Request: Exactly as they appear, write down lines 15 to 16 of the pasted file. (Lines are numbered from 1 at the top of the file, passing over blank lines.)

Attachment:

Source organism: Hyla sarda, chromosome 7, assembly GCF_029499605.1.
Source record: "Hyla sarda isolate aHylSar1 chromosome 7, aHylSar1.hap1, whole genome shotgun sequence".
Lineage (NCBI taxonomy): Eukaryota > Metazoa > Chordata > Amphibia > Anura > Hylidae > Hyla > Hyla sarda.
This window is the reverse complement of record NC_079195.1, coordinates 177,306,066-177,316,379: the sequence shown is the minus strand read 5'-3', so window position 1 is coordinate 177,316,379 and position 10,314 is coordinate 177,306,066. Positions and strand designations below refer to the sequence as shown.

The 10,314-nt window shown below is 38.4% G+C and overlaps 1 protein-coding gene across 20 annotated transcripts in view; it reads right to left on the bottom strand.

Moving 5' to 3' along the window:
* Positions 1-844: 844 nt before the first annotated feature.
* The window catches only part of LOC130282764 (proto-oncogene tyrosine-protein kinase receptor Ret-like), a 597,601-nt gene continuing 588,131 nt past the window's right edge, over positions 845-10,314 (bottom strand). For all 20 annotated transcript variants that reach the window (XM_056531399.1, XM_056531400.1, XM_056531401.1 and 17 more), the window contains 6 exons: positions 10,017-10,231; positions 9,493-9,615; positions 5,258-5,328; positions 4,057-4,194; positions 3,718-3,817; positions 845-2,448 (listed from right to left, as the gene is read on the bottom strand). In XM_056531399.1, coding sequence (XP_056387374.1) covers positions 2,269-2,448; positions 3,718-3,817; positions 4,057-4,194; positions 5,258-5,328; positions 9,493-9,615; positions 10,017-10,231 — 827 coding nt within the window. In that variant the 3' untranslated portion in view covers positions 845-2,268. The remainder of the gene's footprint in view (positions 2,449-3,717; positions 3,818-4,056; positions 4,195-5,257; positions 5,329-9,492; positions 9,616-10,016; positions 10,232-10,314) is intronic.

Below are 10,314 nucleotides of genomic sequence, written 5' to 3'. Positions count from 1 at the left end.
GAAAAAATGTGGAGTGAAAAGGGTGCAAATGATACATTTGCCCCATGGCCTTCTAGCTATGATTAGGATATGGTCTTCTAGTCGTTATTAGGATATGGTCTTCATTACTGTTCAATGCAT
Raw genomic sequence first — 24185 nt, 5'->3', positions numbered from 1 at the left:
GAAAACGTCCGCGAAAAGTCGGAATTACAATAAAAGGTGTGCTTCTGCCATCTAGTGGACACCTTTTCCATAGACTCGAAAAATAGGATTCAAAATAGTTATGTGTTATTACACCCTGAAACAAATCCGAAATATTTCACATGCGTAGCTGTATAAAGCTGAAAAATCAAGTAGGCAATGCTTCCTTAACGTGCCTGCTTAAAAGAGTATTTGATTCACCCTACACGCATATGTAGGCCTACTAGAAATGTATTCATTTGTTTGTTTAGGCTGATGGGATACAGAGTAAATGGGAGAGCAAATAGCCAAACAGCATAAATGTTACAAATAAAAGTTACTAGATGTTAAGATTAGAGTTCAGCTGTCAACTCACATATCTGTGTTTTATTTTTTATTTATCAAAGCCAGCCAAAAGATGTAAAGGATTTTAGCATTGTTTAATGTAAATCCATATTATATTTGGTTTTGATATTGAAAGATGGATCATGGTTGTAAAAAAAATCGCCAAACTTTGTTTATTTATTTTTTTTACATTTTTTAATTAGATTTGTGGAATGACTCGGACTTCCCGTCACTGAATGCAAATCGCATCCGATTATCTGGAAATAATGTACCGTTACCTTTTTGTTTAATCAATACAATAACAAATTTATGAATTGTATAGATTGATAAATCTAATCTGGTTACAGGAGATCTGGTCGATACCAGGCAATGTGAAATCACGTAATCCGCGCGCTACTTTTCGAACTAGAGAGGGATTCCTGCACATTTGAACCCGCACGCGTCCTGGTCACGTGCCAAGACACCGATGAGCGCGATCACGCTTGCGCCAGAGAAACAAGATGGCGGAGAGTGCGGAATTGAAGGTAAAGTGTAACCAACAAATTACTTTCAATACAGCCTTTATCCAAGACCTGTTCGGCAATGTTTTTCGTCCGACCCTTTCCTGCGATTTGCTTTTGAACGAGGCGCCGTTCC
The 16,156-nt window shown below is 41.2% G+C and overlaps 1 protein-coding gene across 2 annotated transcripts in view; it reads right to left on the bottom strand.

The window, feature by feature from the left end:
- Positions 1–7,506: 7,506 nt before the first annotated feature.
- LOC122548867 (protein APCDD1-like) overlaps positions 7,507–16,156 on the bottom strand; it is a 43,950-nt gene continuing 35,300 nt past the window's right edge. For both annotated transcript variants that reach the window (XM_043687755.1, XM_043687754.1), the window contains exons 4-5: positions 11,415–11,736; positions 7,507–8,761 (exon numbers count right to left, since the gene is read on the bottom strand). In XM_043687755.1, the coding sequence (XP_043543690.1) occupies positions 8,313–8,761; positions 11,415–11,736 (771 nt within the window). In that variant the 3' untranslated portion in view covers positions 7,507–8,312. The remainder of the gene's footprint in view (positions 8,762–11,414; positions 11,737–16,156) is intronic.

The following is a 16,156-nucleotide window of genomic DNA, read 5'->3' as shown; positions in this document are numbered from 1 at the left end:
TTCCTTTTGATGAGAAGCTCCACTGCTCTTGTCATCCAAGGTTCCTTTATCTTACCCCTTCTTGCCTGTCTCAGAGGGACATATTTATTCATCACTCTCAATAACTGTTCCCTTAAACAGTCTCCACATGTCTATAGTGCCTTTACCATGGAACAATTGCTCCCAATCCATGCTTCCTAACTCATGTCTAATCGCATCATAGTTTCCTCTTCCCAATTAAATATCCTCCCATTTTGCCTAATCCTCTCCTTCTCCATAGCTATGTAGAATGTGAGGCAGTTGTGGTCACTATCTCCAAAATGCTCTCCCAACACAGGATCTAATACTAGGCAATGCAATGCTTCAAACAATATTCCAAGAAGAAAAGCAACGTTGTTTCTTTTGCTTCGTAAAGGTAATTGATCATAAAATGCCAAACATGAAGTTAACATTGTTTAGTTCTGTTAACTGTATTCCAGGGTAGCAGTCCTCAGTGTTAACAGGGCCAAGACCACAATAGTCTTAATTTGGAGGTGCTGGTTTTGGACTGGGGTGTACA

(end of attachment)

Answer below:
- Positions 1–7,506: 7,506 nt before the first annotated feature.
- LOC122548867 (protein APCDD1-like) overlaps positions 7,507–16,156 on the bottom strand; it is a 43,950-nt gene continuing 35,300 nt past the window's right edge. For both annotated transcript variants that reach the window (XM_043687755.1, XM_043687754.1), the window contains exons 4-5: positions 11,415–11,736; positions 7,507–8,761 (exon numbers count right to left, since the gene is read on the bottom strand). In XM_043687755.1, the coding sequence (XP_043543690.1) occupies positions 8,313–8,761; positions 11,415–11,736 (771 nt within the window). In that variant the 3' untranslated portion in view covers positions 7,507–8,312. The remainder of the gene's footprint in view (positions 8,762–11,414; positions 11,737–16,156) is intronic.